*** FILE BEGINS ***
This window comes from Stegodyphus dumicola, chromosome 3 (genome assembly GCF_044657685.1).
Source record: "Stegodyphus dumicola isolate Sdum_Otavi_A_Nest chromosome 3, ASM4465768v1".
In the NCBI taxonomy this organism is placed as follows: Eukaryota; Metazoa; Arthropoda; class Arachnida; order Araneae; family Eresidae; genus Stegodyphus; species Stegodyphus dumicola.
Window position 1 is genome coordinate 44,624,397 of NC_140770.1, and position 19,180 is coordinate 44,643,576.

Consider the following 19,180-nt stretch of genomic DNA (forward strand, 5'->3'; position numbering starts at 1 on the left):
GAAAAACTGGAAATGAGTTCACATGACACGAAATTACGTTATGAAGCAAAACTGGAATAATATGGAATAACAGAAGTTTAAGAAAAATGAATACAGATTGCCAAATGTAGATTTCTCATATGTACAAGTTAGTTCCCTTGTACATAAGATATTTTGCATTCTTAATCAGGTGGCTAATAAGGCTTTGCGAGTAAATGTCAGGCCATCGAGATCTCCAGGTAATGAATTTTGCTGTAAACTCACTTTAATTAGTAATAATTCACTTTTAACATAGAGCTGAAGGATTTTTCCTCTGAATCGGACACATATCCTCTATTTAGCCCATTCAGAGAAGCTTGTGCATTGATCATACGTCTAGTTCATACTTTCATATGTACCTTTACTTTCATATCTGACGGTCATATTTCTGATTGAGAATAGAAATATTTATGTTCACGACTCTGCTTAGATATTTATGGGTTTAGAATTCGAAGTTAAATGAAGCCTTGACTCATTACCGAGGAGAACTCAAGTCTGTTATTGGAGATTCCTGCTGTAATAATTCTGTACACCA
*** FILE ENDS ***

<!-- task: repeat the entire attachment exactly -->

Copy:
This window comes from Stegodyphus dumicola, chromosome 3 (genome assembly GCF_044657685.1).
Source record: "Stegodyphus dumicola isolate Sdum_Otavi_A_Nest chromosome 3, ASM4465768v1".
In the NCBI taxonomy this organism is placed as follows: Eukaryota; Metazoa; Arthropoda; class Arachnida; order Araneae; family Eresidae; genus Stegodyphus; species Stegodyphus dumicola.
Window position 1 is genome coordinate 44,624,397 of NC_140770.1, and position 19,180 is coordinate 44,643,576.

Consider the following 19,180-nt stretch of genomic DNA (forward strand, 5'->3'; position numbering starts at 1 on the left):
GAAAAACTGGAAATGAGTTCACATGACACGAAATTACGTTATGAAGCAAAACTGGAATAATATGGAATAACAGAAGTTTAAGAAAAATGAATACAGATTGCCAAATGTAGATTTCTCATATGTACAAGTTAGTTCCCTTGTACATAAGATATTTTGCATTCTTAATCAGGTGGCTAATAAGGCTTTGCGAGTAAATGTCAGGCCATCGAGATCTCCAGGTAATGAATTTTGCTGTAAACTCACTTTAATTAGTAATAATTCACTTTTAACATAGAGCTGAAGGATTTTTCCTCTGAATCGGACACATATCCTCTATTTAGCCCATTCAGAGAAGCTTGTGCATTGATCATACGTCTAGTTCATACTTTCATATGTACCTTTACTTTCATATCTGACGGTCATATTTCTGATTGAGAATAGAAATATTTATGTTCACGACTCTGCTTAGATATTTATGGGTTTAGAATTCGAAGTTAAATGAAGCCTTGACTCATTACCGAGGAGAACTCAAGTCTGTTATTGGAGATTCCTGCTGTAATAATTCTGTACACCA